Double Acting Reciprocating Air Compressor

Double acting compressors are generally designed for rugged 100% continuous operations.  Dubbed the work horse of the compressor family, they are also known for their long service life.  They are commonly used in high pressure services in multistage styles and can come in lubricated and non-lubricated configurations.   With the dual compression, slow speed and inter-cooling, it makes this type of air compressor very proficient in making compressed air.

John Ball
Application Engineer
Email: johnball@exair.com
Twitter: @EXAIR_jb

 

Photos:  used from Compressed Air Challenge Handbook

EXAIR Line Vac Promotion Thru October 2017!

EXAIR will be giving away a free 2” Super Air Nozzle with the purchase of any EXAIR Line Vac from September 1st through October 31st, 2017.  This special promotion will apply to all versions of Line Vac orders, whether aluminum, stainless steel, heavy duty, threaded/non-threaded, or 316SS sanitary flanged.  Order within the promotional period and receive the free model 1122, a value of $65.00! The 2″ Flat Super Air Nozzle is more durable than plastic flat nozzles, operates at lower noise levels and produces a powerful blast of compressed air in a laminar sheet.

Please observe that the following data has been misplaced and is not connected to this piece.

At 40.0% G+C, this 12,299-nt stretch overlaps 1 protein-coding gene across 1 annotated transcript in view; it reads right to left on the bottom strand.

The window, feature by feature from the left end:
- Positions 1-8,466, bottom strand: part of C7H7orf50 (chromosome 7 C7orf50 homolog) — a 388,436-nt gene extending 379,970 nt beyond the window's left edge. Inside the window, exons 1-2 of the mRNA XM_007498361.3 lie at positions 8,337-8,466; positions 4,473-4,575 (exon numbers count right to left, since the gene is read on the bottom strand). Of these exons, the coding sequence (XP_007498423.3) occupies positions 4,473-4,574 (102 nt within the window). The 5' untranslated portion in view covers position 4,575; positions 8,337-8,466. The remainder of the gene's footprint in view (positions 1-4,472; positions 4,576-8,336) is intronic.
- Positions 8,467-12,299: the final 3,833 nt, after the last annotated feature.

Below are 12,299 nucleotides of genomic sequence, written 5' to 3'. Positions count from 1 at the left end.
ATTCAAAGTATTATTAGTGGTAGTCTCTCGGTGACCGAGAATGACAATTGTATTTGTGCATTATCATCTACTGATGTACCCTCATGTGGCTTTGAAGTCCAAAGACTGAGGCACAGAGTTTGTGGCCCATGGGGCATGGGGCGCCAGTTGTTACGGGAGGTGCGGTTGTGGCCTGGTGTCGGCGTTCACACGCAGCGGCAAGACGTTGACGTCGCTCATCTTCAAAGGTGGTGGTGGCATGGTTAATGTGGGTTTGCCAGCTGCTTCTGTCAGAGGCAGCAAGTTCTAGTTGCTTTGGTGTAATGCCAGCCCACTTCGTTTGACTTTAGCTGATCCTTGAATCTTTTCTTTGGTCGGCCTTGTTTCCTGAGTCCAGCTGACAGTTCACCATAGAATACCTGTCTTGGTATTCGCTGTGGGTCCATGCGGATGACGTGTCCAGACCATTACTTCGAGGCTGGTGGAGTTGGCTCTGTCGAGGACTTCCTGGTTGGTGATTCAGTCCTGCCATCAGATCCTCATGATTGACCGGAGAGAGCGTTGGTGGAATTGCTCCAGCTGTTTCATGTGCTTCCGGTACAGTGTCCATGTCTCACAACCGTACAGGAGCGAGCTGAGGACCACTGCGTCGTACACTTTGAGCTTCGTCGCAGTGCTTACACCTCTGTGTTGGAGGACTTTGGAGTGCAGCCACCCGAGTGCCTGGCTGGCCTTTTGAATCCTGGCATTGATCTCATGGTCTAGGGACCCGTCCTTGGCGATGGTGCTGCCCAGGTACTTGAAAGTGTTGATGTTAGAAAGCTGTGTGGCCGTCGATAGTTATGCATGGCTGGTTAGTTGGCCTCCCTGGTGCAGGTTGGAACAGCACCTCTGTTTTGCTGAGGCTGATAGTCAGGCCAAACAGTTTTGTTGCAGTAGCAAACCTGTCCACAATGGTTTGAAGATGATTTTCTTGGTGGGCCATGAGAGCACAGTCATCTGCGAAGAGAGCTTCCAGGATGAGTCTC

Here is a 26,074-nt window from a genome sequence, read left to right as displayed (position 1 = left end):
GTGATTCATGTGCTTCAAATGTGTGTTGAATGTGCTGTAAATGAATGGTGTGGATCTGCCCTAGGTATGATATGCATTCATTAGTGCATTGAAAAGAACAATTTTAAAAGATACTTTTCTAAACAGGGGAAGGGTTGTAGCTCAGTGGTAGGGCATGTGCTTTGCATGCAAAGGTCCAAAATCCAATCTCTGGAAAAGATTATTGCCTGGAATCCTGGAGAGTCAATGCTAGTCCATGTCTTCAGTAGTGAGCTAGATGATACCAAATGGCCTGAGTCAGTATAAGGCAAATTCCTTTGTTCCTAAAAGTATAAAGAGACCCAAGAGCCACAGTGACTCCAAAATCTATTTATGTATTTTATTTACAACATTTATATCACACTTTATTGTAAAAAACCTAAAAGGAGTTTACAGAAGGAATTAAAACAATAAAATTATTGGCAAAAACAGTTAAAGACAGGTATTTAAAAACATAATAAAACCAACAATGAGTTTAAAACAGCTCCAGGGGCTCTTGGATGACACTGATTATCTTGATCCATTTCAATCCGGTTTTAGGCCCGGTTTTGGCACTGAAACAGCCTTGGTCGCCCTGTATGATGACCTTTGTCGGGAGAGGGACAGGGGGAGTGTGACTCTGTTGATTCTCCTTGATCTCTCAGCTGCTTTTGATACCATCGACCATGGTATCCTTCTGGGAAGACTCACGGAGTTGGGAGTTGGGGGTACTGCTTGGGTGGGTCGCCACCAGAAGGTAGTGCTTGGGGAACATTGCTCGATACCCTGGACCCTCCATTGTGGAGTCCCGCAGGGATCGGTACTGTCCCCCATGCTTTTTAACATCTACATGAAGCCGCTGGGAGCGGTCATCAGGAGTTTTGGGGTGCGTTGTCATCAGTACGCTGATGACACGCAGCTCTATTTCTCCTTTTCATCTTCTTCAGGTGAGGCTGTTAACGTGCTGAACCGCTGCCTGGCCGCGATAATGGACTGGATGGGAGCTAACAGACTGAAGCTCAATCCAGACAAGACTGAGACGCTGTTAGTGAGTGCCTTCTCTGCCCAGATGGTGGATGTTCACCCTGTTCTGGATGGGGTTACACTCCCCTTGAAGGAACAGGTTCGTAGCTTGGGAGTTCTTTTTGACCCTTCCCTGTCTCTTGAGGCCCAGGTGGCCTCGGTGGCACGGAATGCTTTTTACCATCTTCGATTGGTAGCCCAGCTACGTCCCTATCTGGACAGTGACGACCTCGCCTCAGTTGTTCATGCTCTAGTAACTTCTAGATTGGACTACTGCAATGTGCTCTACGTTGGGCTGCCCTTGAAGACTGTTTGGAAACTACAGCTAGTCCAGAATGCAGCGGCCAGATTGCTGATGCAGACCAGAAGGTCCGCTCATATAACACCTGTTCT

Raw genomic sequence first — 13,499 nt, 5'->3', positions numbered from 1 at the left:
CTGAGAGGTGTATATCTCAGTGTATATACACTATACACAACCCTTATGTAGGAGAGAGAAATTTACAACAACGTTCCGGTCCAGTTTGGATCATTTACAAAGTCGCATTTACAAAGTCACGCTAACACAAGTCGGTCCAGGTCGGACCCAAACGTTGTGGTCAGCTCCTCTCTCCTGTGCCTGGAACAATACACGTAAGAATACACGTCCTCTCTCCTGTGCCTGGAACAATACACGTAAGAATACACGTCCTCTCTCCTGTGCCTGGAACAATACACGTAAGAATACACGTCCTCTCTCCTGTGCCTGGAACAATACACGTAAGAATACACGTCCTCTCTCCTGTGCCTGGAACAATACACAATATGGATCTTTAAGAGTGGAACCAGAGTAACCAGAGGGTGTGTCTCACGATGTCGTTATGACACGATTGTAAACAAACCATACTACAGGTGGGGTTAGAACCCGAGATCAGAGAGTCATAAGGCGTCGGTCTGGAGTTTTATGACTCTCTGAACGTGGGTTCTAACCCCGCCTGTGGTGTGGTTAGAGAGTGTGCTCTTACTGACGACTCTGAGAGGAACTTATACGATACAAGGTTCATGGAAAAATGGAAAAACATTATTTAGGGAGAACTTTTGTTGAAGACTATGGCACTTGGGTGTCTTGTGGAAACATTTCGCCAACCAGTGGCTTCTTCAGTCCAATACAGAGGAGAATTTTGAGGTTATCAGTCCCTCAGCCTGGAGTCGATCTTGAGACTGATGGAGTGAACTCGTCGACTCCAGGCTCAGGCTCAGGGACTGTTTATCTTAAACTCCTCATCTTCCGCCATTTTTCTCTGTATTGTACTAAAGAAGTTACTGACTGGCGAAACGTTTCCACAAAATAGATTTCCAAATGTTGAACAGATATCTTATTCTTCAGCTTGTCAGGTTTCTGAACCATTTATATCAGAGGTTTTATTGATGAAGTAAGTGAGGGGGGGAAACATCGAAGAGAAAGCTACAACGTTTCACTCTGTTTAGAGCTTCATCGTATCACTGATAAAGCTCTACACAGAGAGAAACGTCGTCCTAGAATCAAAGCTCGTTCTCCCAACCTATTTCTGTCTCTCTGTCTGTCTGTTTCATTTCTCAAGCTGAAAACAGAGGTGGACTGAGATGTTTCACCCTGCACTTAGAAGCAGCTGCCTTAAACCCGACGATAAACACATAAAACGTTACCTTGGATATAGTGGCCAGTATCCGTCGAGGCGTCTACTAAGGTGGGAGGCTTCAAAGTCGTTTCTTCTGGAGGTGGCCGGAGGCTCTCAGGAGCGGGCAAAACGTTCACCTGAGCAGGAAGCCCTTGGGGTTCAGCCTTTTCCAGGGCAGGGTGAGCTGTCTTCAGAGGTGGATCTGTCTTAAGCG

EXAIR’s Line Vac family

Line Vacs provide a fast, easy way to pneumatically transfer dry materials from one location to another.  They eliminate the need to have personnel manually transferring materials via bag, super sac, or bucket-and-ladder setups.  Doing so reduces worker fatigue and allows conveyance to occur simultaneously with other process operations.